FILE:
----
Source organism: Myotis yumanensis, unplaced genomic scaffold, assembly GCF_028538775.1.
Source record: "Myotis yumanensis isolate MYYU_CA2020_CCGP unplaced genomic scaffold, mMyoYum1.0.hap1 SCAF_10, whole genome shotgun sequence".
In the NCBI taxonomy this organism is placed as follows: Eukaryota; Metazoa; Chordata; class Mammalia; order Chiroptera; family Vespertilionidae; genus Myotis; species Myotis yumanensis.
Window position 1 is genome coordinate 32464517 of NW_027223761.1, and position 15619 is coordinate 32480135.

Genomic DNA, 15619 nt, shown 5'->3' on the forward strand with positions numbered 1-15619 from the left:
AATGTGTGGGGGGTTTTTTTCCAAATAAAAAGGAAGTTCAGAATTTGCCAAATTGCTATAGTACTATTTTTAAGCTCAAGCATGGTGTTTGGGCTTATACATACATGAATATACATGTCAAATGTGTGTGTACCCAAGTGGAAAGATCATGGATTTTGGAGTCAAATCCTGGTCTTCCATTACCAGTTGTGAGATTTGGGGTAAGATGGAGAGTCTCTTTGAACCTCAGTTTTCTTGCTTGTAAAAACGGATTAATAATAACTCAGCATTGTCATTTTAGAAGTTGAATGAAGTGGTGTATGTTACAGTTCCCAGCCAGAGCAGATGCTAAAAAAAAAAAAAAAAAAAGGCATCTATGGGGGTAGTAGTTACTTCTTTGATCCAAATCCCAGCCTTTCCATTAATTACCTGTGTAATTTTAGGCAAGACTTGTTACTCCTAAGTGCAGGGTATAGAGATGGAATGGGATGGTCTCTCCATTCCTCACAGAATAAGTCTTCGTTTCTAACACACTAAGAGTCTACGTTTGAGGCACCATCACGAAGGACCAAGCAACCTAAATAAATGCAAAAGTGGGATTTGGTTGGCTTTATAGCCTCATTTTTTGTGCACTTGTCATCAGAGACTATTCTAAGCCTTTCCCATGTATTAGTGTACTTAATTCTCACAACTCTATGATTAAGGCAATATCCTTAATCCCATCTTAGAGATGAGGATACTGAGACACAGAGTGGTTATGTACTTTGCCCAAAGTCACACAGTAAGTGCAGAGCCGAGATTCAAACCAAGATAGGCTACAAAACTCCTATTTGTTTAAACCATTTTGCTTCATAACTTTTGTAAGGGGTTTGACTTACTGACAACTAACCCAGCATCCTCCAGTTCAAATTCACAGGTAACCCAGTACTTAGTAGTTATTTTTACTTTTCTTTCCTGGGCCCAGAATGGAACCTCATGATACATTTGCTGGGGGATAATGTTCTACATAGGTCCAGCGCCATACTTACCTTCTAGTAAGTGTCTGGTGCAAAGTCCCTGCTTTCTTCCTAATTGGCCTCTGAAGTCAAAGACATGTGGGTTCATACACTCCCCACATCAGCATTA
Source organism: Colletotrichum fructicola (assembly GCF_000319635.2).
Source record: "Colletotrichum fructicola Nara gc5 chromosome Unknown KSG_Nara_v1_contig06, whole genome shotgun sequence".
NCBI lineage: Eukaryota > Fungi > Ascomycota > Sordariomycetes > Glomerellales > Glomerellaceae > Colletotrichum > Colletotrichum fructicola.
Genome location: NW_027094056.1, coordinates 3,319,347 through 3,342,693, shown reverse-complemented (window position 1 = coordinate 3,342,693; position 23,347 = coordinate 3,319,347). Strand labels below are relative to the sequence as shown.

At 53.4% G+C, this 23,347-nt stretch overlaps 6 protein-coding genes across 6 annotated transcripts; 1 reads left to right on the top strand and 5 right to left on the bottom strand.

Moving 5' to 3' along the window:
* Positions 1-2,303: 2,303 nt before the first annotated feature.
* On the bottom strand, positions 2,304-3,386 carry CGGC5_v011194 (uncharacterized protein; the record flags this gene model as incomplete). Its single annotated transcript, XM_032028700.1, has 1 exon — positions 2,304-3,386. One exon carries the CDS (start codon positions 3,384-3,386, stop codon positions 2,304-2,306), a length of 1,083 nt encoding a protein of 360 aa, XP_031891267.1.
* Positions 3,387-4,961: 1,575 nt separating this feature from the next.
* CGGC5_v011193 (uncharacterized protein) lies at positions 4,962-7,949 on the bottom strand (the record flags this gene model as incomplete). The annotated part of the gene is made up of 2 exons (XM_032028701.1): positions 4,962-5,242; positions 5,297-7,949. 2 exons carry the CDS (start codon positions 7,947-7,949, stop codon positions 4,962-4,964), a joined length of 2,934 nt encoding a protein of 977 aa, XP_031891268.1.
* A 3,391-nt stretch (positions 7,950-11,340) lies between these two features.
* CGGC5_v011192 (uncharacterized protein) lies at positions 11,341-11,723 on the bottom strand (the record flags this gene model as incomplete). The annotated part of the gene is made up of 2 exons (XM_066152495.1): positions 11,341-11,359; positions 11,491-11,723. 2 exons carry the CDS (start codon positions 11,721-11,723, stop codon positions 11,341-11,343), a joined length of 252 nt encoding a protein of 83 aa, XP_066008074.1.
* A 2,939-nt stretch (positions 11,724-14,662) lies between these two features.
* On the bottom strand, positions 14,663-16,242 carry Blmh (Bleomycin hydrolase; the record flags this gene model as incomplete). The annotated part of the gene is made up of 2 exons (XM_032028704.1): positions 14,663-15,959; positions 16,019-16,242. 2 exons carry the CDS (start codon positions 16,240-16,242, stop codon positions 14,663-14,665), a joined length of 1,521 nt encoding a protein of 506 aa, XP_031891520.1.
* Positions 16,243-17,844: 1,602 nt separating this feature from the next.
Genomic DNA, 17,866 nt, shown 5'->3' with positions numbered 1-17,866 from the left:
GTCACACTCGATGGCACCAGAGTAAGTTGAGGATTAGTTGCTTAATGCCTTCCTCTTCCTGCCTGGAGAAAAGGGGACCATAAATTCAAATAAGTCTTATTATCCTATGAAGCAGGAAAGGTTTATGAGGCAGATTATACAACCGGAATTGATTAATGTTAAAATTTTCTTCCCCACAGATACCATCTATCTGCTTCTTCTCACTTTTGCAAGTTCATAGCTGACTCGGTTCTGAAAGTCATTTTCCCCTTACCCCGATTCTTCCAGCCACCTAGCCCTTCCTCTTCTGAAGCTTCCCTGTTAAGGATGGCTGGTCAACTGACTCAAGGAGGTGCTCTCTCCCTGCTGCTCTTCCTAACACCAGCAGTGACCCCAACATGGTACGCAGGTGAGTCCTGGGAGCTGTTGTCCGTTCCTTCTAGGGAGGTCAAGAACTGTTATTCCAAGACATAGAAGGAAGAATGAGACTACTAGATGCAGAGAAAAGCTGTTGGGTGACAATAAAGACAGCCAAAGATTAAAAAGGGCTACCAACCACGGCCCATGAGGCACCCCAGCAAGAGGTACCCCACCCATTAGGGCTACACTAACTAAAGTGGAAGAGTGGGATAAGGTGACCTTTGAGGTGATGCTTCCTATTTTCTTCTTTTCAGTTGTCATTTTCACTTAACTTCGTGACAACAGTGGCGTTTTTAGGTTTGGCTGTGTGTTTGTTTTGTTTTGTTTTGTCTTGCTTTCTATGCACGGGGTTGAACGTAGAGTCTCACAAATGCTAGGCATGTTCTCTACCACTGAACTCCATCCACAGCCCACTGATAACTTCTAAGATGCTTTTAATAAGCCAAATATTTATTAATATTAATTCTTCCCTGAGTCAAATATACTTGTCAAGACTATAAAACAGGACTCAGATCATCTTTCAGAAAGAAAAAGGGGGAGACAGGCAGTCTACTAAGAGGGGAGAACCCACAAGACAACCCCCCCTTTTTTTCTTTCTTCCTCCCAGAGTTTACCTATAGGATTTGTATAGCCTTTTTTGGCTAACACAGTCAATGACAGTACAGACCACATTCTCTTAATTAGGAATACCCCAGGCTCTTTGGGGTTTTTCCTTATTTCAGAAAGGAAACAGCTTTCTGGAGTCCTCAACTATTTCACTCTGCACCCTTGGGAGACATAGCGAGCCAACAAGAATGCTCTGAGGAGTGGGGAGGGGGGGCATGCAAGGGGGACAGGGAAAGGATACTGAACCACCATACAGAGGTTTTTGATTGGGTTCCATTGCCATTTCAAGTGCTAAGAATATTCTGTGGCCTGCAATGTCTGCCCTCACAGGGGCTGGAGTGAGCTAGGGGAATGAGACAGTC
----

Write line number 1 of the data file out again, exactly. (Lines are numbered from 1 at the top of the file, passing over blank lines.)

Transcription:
Source organism: Myotis yumanensis, unplaced genomic scaffold, assembly GCF_028538775.1.